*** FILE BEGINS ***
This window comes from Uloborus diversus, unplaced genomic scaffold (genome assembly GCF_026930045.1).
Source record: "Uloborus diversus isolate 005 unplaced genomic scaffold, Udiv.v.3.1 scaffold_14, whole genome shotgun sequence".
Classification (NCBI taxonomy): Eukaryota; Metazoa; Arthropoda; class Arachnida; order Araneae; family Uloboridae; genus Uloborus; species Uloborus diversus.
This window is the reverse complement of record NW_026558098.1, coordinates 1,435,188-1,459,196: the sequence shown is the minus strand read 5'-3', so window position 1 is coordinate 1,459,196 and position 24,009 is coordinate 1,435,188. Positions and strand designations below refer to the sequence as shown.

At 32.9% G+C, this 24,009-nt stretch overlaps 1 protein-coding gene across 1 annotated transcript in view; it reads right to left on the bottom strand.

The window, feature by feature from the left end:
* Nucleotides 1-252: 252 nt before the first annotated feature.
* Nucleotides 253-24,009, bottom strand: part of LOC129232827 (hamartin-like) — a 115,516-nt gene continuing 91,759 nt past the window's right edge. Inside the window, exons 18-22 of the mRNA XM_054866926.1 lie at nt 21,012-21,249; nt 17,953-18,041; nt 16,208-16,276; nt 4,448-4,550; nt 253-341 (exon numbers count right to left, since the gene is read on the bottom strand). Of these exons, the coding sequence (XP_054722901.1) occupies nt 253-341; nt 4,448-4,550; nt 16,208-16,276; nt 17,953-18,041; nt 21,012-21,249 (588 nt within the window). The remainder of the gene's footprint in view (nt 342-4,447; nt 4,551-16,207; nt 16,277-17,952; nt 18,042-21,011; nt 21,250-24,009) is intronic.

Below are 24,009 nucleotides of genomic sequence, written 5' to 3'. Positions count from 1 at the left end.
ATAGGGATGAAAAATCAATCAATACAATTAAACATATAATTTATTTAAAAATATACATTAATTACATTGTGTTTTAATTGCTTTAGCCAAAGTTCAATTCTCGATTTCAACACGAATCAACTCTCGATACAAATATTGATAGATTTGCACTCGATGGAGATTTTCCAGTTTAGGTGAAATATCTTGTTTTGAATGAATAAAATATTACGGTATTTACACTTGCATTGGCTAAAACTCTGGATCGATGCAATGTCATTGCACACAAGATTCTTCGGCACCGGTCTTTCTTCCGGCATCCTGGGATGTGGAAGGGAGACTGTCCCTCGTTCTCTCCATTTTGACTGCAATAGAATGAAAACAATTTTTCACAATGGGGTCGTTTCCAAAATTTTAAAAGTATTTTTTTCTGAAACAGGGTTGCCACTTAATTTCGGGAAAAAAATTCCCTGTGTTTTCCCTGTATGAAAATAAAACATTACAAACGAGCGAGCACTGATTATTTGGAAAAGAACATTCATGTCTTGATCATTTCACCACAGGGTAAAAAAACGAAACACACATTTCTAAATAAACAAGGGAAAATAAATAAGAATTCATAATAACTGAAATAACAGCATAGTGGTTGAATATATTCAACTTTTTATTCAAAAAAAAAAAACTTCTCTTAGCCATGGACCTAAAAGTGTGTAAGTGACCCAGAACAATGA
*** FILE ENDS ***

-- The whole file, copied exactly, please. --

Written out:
This window comes from Uloborus diversus, unplaced genomic scaffold (genome assembly GCF_026930045.1).
Source record: "Uloborus diversus isolate 005 unplaced genomic scaffold, Udiv.v.3.1 scaffold_14, whole genome shotgun sequence".
Classification (NCBI taxonomy): Eukaryota; Metazoa; Arthropoda; class Arachnida; order Araneae; family Uloboridae; genus Uloborus; species Uloborus diversus.
This window is the reverse complement of record NW_026558098.1, coordinates 1,435,188-1,459,196: the sequence shown is the minus strand read 5'-3', so window position 1 is coordinate 1,459,196 and position 24,009 is coordinate 1,435,188. Positions and strand designations below refer to the sequence as shown.

At 32.9% G+C, this 24,009-nt stretch overlaps 1 protein-coding gene across 1 annotated transcript in view; it reads right to left on the bottom strand.

The window, feature by feature from the left end:
* Nucleotides 1-252: 252 nt before the first annotated feature.
* Nucleotides 253-24,009, bottom strand: part of LOC129232827 (hamartin-like) — a 115,516-nt gene continuing 91,759 nt past the window's right edge. Inside the window, exons 18-22 of the mRNA XM_054866926.1 lie at nt 21,012-21,249; nt 17,953-18,041; nt 16,208-16,276; nt 4,448-4,550; nt 253-341 (exon numbers count right to left, since the gene is read on the bottom strand). Of these exons, the coding sequence (XP_054722901.1) occupies nt 253-341; nt 4,448-4,550; nt 16,208-16,276; nt 17,953-18,041; nt 21,012-21,249 (588 nt within the window). The remainder of the gene's footprint in view (nt 342-4,447; nt 4,551-16,207; nt 16,277-17,952; nt 18,042-21,011; nt 21,250-24,009) is intronic.

Below are 24,009 nucleotides of genomic sequence, written 5' to 3'. Positions count from 1 at the left end.
ATAGGGATGAAAAATCAATCAATACAATTAAACATATAATTTATTTAAAAATATACATTAATTACATTGTGTTTTAATTGCTTTAGCCAAAGTTCAATTCTCGATTTCAACACGAATCAACTCTCGATACAAATATTGATAGATTTGCACTCGATGGAGATTTTCCAGTTTAGGTGAAATATCTTGTTTTGAATGAATAAAATATTACGGTATTTACACTTGCATTGGCTAAAACTCTGGATCGATGCAATGTCATTGCACACAAGATTCTTCGGCACCGGTCTTTCTTCCGGCATCCTGGGATGTGGAAGGGAGACTGTCCCTCGTTCTCTCCATTTTGACTGCAATAGAATGAAAACAATTTTTCACAATGGGGTCGTTTCCAAAATTTTAAAAGTATTTTTTTCTGAAACAGGGTTGCCACTTAATTTCGGGAAAAAAATTCCCTGTGTTTTCCCTGTATGAAAATAAAACATTACAAACGAGCGAGCACTGATTATTTGGAAAAGAACATTCATGTCTTGATCATTTCACCACAGGGTAAAAAAACGAAACACACATTTCTAAATAAACAAGGGAAAATAAATAAGAATTCATAATAACTGAAATAACAGCATAGTGGTTGAATATATTCAACTTTTTATTCAAAAAAAAAAAACTTCTCTTAGCCATGGACCTAAAAGTGTGTAAGTGACCCAGAACAATGA